Indian Clothing

Indian clothing before the influence of traders and invaders was very minimal. Indian clothing, around 5300 years ago was mostly wore for religious purpose such as with priest who wore cloaks with circular patterns. These cloaks would often be dyed red due to the influence of the indo Aryans and the popularity of their beliefs in worshipping fire. Nudity was commonly excepted usually the only clothing wore would have been gold bracelets and jewellery.

Clothing came nearly 2000 years later in the form of simple white cloth that was unstitched and covered only the bottom half of the body for both men and women, it was only wore for protection from the heat. Religious figure still wore more clothes, all unstitched as well which they observed as inauspicious in puja ceremonies. They often believed that stitching cloth was unfavourable. However, India soon became influenced by those who travelled there either as traders in the south such as Romans or Arabs or as invaders like the Greeks, Persians and Huns. In 5BC the Greeks and Persians invaded the north of India, die to the fact they couldn’t cross the Himalayas to reach the south. It was also during with time that trade routes with China and the Romans open up bringing silk to India. Where people continued to wear unstitched garments, finer materials were started to be used to show class status. They also started to wear clothes on the upper body. This was due to travellers being seen wearing clothes on their upper body, especially in women who saw the style as more attractive and tried to mimic it. This was also due to religion, as Jainism, Christianity and Buddhism, all saw the body as sinful by this point. However, in art the Gods and Goddess were still depicted as nude.

The first Saris came to India 2100 years back by the Romans and were called Palla or Antariya. These were pinned cloth to one shoulder with the same look of the Deccenari sari today with the Kaccha style. Mundum Neriyathum is the oldest remnant of the ancient form of the saree which covered only the lower part of the body, a traditional dress of women in Kerala, South India.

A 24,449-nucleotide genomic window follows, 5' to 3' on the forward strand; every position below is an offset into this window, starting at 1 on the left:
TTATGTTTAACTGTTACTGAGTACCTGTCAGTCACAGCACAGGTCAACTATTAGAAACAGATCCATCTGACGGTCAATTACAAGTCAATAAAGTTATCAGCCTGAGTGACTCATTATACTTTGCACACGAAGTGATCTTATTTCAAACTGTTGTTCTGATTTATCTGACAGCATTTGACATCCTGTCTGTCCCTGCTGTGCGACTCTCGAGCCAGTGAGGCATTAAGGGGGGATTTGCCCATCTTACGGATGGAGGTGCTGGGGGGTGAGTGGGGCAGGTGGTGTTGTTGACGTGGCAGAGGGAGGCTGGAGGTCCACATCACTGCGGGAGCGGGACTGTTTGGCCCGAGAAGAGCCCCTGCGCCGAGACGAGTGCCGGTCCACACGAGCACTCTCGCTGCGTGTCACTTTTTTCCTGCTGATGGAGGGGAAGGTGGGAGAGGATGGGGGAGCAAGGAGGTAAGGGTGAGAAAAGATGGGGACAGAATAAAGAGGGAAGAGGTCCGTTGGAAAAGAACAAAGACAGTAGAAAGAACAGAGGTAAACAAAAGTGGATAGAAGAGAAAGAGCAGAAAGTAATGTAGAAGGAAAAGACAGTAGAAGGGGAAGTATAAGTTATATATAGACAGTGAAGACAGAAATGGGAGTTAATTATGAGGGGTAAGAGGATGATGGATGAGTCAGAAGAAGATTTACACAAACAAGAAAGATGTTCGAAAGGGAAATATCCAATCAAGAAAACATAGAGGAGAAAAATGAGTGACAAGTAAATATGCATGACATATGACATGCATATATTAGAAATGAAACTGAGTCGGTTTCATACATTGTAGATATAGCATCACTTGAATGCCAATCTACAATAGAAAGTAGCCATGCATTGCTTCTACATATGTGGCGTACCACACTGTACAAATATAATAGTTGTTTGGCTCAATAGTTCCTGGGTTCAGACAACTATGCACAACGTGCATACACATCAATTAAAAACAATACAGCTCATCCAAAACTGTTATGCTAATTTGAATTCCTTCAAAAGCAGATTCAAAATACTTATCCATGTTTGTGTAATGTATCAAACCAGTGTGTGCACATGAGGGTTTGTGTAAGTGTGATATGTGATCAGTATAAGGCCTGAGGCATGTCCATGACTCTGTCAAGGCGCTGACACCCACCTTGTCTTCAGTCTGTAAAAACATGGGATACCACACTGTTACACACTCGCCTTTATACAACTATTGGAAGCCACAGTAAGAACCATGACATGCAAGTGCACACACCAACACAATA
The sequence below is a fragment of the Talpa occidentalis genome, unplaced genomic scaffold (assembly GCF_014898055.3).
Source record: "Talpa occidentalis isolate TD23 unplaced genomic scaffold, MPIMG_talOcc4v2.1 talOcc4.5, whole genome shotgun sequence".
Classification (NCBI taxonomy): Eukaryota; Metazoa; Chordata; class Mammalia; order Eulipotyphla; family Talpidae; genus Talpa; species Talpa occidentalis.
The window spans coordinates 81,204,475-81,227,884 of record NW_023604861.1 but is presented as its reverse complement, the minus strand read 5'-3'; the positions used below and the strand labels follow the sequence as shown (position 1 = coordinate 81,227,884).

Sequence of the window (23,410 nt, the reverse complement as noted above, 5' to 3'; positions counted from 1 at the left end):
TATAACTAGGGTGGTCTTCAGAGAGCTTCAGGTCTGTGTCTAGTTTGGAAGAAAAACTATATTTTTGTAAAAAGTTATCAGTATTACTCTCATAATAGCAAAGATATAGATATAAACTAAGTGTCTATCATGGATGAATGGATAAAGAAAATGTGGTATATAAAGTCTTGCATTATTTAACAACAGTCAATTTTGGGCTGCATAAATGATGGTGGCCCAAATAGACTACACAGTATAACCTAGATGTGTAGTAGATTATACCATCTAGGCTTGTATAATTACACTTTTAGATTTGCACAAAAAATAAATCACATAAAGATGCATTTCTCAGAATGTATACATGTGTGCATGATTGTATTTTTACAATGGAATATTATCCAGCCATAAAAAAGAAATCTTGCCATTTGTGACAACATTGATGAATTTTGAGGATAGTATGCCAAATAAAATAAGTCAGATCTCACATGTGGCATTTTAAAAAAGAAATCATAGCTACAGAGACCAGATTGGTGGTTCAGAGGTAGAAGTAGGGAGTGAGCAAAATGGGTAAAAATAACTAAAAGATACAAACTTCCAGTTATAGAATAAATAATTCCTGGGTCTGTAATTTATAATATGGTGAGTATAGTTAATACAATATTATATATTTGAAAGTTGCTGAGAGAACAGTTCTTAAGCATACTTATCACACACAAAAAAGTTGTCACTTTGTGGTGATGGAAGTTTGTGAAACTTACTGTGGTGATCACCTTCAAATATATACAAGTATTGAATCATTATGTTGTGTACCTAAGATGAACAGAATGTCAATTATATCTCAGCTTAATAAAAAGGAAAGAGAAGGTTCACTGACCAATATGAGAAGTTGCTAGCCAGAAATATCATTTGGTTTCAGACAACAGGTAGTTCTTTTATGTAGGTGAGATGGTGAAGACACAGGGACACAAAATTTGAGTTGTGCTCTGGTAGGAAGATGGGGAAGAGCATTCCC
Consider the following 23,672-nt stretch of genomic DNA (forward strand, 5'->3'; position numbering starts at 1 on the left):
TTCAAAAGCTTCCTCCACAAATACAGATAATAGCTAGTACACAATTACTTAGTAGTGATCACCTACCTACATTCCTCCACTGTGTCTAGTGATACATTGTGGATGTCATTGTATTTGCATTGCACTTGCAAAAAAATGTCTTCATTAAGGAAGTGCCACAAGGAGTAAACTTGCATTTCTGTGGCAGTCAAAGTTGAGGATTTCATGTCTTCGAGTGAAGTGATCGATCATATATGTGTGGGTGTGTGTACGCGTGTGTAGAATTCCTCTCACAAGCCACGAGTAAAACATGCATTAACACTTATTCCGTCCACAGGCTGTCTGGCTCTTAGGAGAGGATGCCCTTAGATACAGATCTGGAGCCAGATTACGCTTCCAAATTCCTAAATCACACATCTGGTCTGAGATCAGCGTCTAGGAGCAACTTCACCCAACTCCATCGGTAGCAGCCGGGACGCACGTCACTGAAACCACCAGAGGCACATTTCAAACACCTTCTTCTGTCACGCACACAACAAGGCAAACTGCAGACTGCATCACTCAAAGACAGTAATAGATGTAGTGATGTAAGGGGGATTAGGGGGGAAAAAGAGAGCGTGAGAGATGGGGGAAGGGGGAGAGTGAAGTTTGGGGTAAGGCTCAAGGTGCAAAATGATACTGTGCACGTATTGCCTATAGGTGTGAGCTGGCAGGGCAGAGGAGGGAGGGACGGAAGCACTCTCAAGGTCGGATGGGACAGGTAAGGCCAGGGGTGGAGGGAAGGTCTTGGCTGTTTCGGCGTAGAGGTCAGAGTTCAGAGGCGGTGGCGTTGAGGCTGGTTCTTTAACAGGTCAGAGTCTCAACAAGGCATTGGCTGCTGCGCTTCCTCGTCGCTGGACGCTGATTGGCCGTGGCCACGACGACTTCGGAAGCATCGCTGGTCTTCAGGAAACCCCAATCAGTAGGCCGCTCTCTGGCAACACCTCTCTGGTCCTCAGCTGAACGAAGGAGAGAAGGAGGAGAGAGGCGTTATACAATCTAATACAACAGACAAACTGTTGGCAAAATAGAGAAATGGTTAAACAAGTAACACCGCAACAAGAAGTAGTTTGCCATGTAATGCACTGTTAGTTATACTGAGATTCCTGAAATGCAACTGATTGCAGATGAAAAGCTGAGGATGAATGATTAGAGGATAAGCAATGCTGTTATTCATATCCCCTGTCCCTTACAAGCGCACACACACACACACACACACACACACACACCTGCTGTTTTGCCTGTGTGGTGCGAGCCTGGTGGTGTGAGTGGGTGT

Throughout history, there were big differences between the North and the South in terms of clothing; with the Islamic invasions around 1000 AD, Persian fashions in clothing entered India and became popular especially in the north, though they never replaced the sari or the dhoti. Both women and men began to sometimes wear trousers with long tunics over them down to their knees, called churidar or salwar kameez. Women generally wore churidar with a long veil or scarf over it. Indian women who could afford it usually wore a lot of silver or gold jewellery, especially earrings and nose-rings. Sometimes they also put a spot of red on their foreheads called a bindi as a decoration. In general, those in the north had more emphasis on stitched garments due to the colder weather, whereas the indigenous people of the south continued to wear more traditional clothes.

500 years back the Sari style changed in the north from Kaccha to Lungi which was more feminine though royalty continued to wear Kaccha. Men in the north also started to adopt the Lungi style which was easier to drape than the dhoti style. The officers of the Sultanate such as the Amirs and Maliks wore gowns such as tatailyat with short turbans. However, there were others dressed like soldiers, learned men wore ample gowns.